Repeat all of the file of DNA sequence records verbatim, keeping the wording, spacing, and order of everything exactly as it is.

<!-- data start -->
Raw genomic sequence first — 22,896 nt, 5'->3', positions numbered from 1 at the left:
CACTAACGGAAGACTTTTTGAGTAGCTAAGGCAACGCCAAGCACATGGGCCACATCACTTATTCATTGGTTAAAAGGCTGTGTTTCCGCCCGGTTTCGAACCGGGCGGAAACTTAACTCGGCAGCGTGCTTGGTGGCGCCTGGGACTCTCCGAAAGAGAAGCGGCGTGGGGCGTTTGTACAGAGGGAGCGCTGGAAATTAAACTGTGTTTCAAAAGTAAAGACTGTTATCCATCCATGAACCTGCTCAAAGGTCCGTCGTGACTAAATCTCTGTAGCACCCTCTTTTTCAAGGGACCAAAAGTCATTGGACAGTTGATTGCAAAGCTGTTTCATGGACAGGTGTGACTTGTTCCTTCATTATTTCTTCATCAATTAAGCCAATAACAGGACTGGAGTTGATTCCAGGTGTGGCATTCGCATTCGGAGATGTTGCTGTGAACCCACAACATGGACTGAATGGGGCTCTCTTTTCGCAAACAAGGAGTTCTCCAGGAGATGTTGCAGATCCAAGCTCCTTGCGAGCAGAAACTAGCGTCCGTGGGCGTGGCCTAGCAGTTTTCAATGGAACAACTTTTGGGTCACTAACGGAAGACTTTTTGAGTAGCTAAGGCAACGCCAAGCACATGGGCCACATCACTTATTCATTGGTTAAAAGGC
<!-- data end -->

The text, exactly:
Raw genomic sequence first — 22,896 nt, 5'->3', positions numbered from 1 at the left:
CACTAACGGAAGACTTTTTGAGTAGCTAAGGCAACGCCAAGCACATGGGCCACATCACTTATTCATTGGTTAAAAGGCTGTGTTTCCGCCCGGTTTCGAACCGGGCGGAAACTTAACTCGGCAGCGTGCTTGGTGGCGCCTGGGACTCTCCGAAAGAGAAGCGGCGTGGGGCGTTTGTACAGAGGGAGCGCTGGAAATTAAACTGTGTTTCAAAAGTAAAGACTGTTATCCATCCATGAACCTGCTCAAAGGTCCGTCGTGACTAAATCTCTGTAGCACCCTCTTTTTCAAGGGACCAAAAGTCATTGGACAGTTGATTGCAAAGCTGTTTCATGGACAGGTGTGACTTGTTCCTTCATTATTTCTTCATCAATTAAGCCAATAACAGGACTGGAGTTGATTCCAGGTGTGGCATTCGCATTCGGAGATGTTGCTGTGAACCCACAACATGGACTGAATGGGGCTCTCTTTTCGCAAACAAGGAGTTCTCCAGGAGATGTTGCAGATCCAAGCTCCTTGCGAGCAGAAACTAGCGTCCGTGGGCGTGGCCTAGCAGTTTTCAATGGAACAACTTTTGGGTCACTAACGGAAGACTTTTTGAGTAGCTAAGGCAACGCCAAGCACATGGGCCACATCACTTATTCATTGGTTAAAAGGC